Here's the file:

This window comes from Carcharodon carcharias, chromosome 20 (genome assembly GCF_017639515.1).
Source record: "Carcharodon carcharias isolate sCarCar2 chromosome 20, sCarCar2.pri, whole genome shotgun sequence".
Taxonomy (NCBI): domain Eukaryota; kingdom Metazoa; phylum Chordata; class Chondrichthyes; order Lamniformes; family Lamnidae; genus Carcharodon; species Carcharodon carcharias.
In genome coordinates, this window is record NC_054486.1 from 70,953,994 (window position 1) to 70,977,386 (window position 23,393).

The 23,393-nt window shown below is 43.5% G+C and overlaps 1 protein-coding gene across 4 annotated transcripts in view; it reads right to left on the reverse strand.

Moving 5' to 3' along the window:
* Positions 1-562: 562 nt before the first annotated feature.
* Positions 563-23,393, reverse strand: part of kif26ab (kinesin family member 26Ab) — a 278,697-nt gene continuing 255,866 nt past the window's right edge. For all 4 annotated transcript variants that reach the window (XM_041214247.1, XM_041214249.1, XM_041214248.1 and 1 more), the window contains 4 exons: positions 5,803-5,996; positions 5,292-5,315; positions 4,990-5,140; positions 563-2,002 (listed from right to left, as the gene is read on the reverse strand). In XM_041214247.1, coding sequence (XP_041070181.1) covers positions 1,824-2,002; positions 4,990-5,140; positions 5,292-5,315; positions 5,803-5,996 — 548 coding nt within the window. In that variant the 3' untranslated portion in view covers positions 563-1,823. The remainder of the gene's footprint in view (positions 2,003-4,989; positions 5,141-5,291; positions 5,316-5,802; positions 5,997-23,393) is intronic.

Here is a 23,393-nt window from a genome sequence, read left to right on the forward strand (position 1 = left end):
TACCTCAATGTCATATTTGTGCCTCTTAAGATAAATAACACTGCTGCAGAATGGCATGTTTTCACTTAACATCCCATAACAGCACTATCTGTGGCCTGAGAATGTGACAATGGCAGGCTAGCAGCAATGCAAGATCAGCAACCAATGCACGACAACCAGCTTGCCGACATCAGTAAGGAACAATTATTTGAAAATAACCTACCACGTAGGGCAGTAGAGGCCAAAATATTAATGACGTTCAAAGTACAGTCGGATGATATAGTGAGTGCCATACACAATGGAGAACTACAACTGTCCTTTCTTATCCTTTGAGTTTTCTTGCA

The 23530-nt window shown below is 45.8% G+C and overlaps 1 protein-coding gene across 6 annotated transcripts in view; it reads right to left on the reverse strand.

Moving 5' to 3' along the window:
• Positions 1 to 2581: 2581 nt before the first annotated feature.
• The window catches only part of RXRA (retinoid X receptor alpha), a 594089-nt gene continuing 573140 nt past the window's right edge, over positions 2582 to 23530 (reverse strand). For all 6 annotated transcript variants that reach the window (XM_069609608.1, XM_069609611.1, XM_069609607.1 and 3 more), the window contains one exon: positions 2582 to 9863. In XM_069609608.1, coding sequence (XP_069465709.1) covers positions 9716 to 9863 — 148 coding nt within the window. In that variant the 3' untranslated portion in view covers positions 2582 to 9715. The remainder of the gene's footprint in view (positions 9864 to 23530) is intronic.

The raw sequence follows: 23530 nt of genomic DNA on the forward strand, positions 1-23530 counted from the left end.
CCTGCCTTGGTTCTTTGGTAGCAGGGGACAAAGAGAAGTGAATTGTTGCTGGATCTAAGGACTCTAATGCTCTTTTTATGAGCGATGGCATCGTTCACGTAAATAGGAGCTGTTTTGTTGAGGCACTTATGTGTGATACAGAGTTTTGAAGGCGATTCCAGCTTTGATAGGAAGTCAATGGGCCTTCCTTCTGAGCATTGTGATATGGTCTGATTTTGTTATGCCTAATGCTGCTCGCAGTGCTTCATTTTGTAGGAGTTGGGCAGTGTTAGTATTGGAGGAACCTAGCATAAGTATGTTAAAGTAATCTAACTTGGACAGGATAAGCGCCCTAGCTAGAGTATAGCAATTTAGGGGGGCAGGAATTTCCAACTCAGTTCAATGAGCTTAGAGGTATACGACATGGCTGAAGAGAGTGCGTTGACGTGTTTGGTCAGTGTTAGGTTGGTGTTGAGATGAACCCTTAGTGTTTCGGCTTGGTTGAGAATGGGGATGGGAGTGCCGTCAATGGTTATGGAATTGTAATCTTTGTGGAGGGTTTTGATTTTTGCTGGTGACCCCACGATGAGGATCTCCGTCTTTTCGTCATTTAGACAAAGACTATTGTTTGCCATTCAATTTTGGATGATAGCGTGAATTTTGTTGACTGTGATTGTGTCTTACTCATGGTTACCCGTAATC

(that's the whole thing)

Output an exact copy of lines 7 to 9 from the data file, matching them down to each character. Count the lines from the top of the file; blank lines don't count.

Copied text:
* Positions 1-562: 562 nt before the first annotated feature.
* Positions 563-23,393, reverse strand: part of kif26ab (kinesin family member 26Ab) — a 278,697-nt gene continuing 255,866 nt past the window's right edge. For all 4 annotated transcript variants that reach the window (XM_041214247.1, XM_041214249.1, XM_041214248.1 and 1 more), the window contains 4 exons: positions 5,803-5,996; positions 5,292-5,315; positions 4,990-5,140; positions 563-2,002 (listed from right to left, as the gene is read on the reverse strand). In XM_041214247.1, coding sequence (XP_041070181.1) covers positions 1,824-2,002; positions 4,990-5,140; positions 5,292-5,315; positions 5,803-5,996 — 548 coding nt within the window. In that variant the 3' untranslated portion in view covers positions 563-1,823. The remainder of the gene's footprint in view (positions 2,003-4,989; positions 5,141-5,291; positions 5,316-5,802; positions 5,997-23,393) is intronic.

Here is a 23,393-nt window from a genome sequence, read left to right on the forward strand (position 1 = left end):